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There are several ways to prioritize high-interest debt payments. At the end of the day, it comes down to what works best for you. If you’re choosing to attack high-interest debts first, you’re likely highly motivated to save money on interest payments. So, take that motivation and dive right in with these tips for prioritizing your high-interest debt payments.
Tips To Prioritize High-Interest Debt Payments
Organize your debt by interest rate
Once you’ve identified all your debts and listed out the balance, minimum payment, interest rate or annual percentage rate (APR), and payment due date, you should organize your debt by interest rate.
The debt avalanche method focuses on paying down the high-interest debt you have and working toward the lowest-interest debt. But if you’re dealing with different types of debts and interest, you may want to consider those factors when developing a repayment plan. Using a debt payoff calculator also can help you figure out the best place to start.
Identify the type of debt you’re repaying
First off: is your debt revolving or installment debt, or some combination of the two?
Revolving debt refers to a balance you carry over from an account that lets you borrow against a credit line, most commonly credit cards. Installment debt, like auto loans, personal loans, and mortgages, refers to debt with a fixed amount that’s repaid in equal monthly payments. These payments include a portion of the principal as well as interest.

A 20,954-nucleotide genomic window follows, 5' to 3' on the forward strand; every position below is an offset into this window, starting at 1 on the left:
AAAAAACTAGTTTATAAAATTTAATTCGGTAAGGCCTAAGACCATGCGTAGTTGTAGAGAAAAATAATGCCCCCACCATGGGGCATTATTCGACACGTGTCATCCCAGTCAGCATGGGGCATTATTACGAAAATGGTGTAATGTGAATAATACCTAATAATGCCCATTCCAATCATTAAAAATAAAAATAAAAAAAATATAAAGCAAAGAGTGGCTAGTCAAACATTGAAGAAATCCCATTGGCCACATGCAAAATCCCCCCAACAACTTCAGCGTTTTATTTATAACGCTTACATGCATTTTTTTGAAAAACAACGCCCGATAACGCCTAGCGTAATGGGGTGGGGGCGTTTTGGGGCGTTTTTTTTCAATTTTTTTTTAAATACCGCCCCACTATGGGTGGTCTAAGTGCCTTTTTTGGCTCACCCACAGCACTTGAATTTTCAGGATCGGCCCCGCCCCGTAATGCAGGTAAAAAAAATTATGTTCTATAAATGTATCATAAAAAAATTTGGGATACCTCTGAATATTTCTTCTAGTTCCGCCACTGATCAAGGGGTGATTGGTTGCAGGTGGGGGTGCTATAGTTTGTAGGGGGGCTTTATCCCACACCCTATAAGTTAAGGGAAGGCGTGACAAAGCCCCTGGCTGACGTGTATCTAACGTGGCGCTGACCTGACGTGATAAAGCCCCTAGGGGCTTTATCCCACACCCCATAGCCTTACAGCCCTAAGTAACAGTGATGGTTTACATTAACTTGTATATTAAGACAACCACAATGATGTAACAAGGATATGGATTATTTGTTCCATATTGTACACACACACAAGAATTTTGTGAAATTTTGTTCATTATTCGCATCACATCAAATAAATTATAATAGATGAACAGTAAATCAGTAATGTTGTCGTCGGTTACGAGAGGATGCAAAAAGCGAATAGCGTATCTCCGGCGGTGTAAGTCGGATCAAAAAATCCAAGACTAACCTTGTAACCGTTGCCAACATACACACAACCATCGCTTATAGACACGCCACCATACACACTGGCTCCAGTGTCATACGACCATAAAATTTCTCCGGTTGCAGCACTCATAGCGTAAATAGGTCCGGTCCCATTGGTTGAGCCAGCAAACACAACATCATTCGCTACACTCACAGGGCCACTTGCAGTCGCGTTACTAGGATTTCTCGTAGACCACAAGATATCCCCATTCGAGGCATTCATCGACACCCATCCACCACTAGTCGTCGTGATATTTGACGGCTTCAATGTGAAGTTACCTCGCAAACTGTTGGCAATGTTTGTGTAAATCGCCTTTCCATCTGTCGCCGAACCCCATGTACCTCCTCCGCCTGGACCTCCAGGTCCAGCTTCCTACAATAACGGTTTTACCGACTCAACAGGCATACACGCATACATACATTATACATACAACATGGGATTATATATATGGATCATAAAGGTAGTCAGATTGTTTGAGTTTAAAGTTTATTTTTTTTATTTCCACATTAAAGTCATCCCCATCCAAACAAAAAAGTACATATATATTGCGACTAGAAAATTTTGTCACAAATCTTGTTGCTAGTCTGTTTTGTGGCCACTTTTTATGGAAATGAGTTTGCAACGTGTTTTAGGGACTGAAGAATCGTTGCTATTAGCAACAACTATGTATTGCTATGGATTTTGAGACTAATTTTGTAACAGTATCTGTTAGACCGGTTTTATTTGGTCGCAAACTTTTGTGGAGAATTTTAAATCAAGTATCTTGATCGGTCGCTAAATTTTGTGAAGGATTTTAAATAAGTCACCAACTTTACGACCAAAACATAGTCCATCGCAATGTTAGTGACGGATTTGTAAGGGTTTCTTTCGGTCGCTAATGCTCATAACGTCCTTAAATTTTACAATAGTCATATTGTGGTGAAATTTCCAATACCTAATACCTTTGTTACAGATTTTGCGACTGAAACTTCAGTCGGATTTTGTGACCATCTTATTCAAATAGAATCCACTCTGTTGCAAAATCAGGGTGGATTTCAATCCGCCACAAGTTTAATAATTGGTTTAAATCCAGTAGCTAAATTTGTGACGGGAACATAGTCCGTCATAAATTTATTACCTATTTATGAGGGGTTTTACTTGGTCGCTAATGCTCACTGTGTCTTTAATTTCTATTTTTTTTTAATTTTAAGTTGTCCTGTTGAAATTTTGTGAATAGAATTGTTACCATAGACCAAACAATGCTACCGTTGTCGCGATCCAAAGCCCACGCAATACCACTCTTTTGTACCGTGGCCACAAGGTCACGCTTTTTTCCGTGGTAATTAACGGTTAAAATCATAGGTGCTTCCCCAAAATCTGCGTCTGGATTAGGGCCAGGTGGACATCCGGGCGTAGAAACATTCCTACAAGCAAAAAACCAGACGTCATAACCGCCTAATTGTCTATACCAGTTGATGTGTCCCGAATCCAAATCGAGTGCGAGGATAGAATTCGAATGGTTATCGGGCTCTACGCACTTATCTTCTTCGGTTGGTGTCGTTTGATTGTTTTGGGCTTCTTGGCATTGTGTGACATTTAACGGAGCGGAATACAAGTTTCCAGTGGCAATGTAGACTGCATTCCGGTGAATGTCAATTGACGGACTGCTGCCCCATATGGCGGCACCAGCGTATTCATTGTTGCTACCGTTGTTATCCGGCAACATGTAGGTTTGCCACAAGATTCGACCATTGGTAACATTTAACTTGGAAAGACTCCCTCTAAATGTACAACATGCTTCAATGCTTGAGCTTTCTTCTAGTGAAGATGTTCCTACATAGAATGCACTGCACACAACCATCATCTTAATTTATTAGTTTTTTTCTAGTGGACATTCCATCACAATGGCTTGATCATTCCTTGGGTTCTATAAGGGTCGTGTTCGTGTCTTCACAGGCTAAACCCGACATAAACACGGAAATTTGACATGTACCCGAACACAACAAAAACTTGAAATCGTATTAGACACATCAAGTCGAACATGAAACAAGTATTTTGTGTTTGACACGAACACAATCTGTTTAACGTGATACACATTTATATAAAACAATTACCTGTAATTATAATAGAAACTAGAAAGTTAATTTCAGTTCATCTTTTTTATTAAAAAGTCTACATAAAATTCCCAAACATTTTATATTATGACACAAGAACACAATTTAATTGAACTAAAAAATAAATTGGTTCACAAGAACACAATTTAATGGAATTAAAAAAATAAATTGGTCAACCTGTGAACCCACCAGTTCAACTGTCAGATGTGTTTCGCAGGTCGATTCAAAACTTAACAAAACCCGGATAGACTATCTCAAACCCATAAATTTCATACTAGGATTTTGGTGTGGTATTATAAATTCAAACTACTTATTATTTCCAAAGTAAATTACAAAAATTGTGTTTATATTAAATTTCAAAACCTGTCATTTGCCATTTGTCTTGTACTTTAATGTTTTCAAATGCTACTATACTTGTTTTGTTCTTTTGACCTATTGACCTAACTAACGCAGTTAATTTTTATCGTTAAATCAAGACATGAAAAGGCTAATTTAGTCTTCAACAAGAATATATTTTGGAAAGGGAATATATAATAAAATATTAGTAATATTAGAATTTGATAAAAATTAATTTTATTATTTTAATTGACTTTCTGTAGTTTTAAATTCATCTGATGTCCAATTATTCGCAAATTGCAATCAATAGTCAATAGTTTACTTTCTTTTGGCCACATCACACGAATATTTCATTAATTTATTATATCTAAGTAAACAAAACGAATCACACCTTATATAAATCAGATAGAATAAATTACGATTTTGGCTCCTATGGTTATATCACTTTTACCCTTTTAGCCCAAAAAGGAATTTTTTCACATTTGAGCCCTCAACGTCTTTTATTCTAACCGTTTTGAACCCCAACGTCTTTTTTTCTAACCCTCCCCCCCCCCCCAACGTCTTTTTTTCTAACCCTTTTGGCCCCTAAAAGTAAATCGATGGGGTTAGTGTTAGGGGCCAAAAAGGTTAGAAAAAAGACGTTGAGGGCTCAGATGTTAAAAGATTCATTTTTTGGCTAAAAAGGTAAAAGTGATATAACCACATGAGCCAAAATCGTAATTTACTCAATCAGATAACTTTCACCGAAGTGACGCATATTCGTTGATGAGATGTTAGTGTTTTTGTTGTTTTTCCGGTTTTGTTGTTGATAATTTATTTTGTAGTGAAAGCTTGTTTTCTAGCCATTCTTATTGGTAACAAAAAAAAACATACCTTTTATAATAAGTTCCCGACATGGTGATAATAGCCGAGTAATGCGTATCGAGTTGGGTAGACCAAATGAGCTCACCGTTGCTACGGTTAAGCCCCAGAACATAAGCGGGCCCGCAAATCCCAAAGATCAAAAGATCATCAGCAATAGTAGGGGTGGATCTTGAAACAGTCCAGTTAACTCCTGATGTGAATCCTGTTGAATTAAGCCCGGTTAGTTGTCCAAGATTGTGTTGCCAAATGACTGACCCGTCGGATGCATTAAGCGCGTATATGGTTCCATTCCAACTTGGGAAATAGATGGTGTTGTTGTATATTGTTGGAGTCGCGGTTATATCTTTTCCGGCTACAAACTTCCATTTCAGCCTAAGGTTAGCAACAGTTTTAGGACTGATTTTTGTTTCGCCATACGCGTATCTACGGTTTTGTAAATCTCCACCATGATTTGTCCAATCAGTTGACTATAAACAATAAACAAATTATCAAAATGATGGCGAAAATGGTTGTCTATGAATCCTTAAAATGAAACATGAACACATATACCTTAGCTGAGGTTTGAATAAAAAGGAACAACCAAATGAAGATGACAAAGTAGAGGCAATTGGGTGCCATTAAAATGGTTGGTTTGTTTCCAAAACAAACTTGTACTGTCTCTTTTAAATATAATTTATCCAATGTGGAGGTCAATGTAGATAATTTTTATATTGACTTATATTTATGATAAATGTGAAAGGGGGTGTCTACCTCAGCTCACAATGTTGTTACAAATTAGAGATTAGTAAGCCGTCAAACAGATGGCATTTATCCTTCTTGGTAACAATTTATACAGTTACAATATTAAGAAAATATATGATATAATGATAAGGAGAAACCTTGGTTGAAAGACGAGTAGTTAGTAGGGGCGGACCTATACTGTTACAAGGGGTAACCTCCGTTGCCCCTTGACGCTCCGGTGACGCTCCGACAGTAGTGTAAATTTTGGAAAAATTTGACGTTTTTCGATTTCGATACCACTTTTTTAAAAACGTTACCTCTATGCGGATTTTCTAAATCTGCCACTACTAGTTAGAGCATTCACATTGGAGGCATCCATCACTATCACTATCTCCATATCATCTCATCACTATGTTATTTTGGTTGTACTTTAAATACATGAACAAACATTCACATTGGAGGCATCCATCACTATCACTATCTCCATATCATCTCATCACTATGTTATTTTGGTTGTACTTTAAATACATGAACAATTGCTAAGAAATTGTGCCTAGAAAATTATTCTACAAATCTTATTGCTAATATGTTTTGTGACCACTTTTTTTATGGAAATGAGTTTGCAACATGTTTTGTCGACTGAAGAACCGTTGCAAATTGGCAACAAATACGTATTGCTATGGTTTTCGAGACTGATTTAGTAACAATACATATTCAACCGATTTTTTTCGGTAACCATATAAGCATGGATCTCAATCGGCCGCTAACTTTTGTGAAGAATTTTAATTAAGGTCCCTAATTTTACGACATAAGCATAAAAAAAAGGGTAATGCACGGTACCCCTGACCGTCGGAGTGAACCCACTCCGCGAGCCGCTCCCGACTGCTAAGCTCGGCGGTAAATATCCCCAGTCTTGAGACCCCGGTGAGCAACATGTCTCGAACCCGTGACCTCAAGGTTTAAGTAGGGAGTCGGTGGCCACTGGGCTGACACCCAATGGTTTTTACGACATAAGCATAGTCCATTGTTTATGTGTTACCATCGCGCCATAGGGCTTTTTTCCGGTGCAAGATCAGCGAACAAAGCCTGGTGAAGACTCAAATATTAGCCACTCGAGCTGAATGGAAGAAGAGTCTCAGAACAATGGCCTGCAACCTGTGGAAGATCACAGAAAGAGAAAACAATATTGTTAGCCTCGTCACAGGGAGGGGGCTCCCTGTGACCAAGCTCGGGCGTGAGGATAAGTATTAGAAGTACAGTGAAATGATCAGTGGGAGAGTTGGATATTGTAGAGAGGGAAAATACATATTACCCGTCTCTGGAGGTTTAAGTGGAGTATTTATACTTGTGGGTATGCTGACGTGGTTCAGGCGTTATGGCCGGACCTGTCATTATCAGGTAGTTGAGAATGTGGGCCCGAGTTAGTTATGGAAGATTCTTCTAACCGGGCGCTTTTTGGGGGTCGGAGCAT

Credit cards tend to have the highest interest rates compared with other types of debt, though your credit score and other factors will determine your interest rate. The average APR on credit cards in the U.S. ranges from about 16% to 23%. Paying more than the minimum is just one way to pay off your credit card debt more quickly.
What kind of interest does your debt carry?
Does your debt have simple or compound interest? When you pay with a credit card, interest is added to your spending. But credit cards have compound interest, which means the interest is calculated based on the initial principal as well as the interest you’ve accumulated from previous payment periods. To put it simply, your interest gets charged interest.
Certain loans, like student loans and mortgages, also have compound interest, so if you make the same payment each month, interest will continue to build. In this case, it’s important that your payments are amortized—in other words, you pay off part of the interest in addition to the principal.
Simple interest, on the other hand, is more straightforward and applies to some loans like auto loans. You can calculate simple interest by multiplying the principal by the interest rate and the amount of time. So, if you have a $10,000 loan with an interest rate of 10% and a five-year term, the total interest would be $5,000.
While your credit card balance may be lower than your loan balance, the higher interest rate and compounding interest make it more unpredictable. If you can get a hold of your debts with compound interest before moving onto your debts with simple interest, you may be able to save more on interest in the long run.
Budget for payments
Regardless of how you decide to repay your debt, you should always budget for the payments. Evaluate your existing monthly budget and see if there are areas you can reduce or completely reallocate toward debt repayment. Try to avoid the urge to just budget for the minimum payment and tack on whatever’s leftover.
Instead, work that “leftover” money into your debt repayment budget so you’re not tempted to spend it. If you’re not able to come up with the extra funds or feeling completely overwhelmed, consider calling your creditor to negotiate a lower payment.